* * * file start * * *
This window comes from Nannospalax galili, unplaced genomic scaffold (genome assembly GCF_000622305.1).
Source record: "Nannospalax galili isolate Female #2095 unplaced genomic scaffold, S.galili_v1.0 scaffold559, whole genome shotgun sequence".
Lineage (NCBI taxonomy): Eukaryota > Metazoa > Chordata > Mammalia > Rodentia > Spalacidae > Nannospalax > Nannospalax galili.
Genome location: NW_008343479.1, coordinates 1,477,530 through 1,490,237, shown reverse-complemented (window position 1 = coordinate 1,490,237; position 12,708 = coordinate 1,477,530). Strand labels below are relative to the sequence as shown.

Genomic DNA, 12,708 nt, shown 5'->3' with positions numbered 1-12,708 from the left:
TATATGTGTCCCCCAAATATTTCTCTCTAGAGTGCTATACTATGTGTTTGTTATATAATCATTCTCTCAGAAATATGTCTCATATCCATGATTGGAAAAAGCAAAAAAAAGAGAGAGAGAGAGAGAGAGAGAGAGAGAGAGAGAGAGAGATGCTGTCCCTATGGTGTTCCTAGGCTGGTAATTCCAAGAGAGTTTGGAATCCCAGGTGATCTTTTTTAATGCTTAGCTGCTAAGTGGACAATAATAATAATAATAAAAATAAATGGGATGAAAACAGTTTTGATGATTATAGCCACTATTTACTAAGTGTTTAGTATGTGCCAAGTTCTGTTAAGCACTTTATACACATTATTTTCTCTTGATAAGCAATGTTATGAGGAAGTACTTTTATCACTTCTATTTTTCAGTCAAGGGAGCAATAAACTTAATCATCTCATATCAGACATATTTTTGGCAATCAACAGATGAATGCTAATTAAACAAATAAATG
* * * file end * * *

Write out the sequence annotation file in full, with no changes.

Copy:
This window comes from Nannospalax galili, unplaced genomic scaffold (genome assembly GCF_000622305.1).
Source record: "Nannospalax galili isolate Female #2095 unplaced genomic scaffold, S.galili_v1.0 scaffold559, whole genome shotgun sequence".
Lineage (NCBI taxonomy): Eukaryota > Metazoa > Chordata > Mammalia > Rodentia > Spalacidae > Nannospalax > Nannospalax galili.
Genome location: NW_008343479.1, coordinates 1,477,530 through 1,490,237, shown reverse-complemented (window position 1 = coordinate 1,490,237; position 12,708 = coordinate 1,477,530). Strand labels below are relative to the sequence as shown.

Genomic DNA, 12,708 nt, shown 5'->3' with positions numbered 1-12,708 from the left:
TATATGTGTCCCCCAAATATTTCTCTCTAGAGTGCTATACTATGTGTTTGTTATATAATCATTCTCTCAGAAATATGTCTCATATCCATGATTGGAAAAAGCAAAAAAAAGAGAGAGAGAGAGAGAGAGAGAGAGAGAGAGAGAGAGAGATGCTGTCCCTATGGTGTTCCTAGGCTGGTAATTCCAAGAGAGTTTGGAATCCCAGGTGATCTTTTTTAATGCTTAGCTGCTAAGTGGACAATAATAATAATAATAAAAATAAATGGGATGAAAACAGTTTTGATGATTATAGCCACTATTTACTAAGTGTTTAGTATGTGCCAAGTTCTGTTAAGCACTTTATACACATTATTTTCTCTTGATAAGCAATGTTATGAGGAAGTACTTTTATCACTTCTATTTTTCAGTCAAGGGAGCAATAAACTTAATCATCTCATATCAGACATATTTTTGGCAATCAACAGATGAATGCTAATTAAACAAATAAATG